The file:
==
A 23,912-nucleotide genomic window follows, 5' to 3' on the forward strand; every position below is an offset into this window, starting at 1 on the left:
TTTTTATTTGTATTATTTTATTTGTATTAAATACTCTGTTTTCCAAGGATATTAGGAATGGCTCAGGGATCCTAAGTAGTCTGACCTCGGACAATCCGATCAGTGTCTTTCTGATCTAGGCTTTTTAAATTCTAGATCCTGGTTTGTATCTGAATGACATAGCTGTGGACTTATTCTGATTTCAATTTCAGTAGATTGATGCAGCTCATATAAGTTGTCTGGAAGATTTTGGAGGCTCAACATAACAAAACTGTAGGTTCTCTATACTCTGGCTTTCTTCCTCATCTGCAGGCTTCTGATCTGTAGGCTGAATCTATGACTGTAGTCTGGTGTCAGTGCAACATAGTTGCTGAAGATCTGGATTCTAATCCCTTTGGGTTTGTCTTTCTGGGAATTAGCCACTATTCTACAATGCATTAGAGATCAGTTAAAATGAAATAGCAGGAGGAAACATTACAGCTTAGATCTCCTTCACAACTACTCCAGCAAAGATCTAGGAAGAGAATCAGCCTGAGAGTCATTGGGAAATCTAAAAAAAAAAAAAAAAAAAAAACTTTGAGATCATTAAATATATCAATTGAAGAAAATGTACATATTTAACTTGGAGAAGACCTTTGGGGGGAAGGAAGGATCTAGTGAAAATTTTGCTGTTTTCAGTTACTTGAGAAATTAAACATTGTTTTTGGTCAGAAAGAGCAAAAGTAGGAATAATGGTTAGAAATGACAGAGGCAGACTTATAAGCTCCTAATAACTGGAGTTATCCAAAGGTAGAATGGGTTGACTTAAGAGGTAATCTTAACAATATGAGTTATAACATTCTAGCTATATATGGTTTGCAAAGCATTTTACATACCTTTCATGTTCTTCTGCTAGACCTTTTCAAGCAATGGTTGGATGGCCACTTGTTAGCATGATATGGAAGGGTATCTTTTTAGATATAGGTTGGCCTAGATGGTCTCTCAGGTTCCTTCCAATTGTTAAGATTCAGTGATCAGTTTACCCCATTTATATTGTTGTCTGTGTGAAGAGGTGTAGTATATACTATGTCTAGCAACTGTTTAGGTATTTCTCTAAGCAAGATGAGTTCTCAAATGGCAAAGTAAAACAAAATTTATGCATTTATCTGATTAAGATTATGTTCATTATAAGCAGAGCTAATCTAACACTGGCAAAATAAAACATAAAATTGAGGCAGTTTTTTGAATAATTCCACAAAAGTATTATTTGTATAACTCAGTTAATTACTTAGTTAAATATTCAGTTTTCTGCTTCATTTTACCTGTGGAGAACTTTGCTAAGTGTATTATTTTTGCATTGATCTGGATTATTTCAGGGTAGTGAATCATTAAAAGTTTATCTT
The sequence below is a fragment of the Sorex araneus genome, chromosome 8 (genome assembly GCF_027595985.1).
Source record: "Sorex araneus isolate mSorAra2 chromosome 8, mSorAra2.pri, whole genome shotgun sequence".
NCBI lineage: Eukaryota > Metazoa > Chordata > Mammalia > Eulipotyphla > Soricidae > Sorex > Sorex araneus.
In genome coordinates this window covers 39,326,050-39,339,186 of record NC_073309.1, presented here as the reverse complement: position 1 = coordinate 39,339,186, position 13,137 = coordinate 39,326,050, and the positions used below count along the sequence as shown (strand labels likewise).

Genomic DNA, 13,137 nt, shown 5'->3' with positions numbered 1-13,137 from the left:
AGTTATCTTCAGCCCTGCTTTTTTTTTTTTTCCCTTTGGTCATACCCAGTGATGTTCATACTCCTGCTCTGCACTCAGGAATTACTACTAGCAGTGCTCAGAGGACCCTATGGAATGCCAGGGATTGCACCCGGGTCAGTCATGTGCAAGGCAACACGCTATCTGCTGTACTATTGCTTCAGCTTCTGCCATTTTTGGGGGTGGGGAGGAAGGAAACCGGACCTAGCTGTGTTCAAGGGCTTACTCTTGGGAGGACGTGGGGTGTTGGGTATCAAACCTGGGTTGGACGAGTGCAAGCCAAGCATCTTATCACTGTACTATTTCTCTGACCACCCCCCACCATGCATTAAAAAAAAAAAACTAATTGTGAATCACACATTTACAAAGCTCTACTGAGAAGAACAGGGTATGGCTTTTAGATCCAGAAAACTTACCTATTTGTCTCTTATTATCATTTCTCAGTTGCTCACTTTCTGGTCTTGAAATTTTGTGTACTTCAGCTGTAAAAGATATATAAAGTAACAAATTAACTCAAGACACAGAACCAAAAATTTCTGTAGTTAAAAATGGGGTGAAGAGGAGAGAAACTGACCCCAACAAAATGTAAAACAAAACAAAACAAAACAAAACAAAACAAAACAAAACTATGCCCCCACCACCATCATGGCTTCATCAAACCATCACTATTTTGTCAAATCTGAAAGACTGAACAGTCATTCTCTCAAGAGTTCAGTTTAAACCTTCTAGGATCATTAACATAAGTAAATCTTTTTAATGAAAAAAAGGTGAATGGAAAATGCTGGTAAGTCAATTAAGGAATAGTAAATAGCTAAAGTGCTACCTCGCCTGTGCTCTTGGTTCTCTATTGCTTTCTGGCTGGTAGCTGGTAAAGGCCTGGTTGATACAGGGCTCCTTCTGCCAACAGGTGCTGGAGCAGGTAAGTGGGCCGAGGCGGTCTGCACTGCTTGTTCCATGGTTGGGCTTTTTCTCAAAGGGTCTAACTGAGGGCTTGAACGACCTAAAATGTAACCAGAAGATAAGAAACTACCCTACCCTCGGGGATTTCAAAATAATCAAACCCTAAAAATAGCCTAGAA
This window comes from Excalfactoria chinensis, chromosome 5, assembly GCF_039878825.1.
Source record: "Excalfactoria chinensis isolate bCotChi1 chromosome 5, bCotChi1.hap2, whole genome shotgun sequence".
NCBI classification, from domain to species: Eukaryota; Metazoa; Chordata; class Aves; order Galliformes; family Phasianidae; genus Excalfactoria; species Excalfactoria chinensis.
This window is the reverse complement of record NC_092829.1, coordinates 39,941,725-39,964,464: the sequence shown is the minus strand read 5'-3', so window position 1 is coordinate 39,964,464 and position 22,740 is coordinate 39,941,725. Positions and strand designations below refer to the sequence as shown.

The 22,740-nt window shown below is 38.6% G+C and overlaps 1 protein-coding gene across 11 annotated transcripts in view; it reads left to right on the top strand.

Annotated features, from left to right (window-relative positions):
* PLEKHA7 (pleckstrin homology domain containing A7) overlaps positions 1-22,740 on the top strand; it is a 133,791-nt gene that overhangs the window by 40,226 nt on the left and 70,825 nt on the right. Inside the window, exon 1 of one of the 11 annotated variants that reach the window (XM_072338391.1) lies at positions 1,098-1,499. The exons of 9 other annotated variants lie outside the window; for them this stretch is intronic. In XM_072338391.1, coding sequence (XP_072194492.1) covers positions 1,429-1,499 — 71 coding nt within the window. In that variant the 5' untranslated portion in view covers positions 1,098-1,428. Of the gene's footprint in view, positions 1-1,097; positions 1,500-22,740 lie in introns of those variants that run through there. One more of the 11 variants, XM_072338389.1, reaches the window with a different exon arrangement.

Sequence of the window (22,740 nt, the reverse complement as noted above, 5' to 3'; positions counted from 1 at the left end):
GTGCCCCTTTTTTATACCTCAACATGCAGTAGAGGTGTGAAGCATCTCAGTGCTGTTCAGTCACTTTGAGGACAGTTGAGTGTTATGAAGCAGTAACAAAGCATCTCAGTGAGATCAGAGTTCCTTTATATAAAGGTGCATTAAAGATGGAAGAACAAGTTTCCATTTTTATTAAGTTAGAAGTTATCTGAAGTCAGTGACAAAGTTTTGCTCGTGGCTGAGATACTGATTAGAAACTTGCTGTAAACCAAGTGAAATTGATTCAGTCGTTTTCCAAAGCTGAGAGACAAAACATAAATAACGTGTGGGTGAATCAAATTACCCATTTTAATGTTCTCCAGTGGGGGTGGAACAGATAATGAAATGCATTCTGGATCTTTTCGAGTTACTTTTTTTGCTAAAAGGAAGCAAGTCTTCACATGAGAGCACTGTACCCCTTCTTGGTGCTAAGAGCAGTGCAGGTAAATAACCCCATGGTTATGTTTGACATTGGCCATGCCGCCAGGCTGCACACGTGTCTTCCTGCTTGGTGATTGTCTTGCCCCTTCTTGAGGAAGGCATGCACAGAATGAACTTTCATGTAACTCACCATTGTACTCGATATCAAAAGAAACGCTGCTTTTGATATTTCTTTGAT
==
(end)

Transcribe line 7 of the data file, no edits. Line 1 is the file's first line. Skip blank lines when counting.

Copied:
Genomic DNA, 13,137 nt, shown 5'->3' with positions numbered 1-13,137 from the left: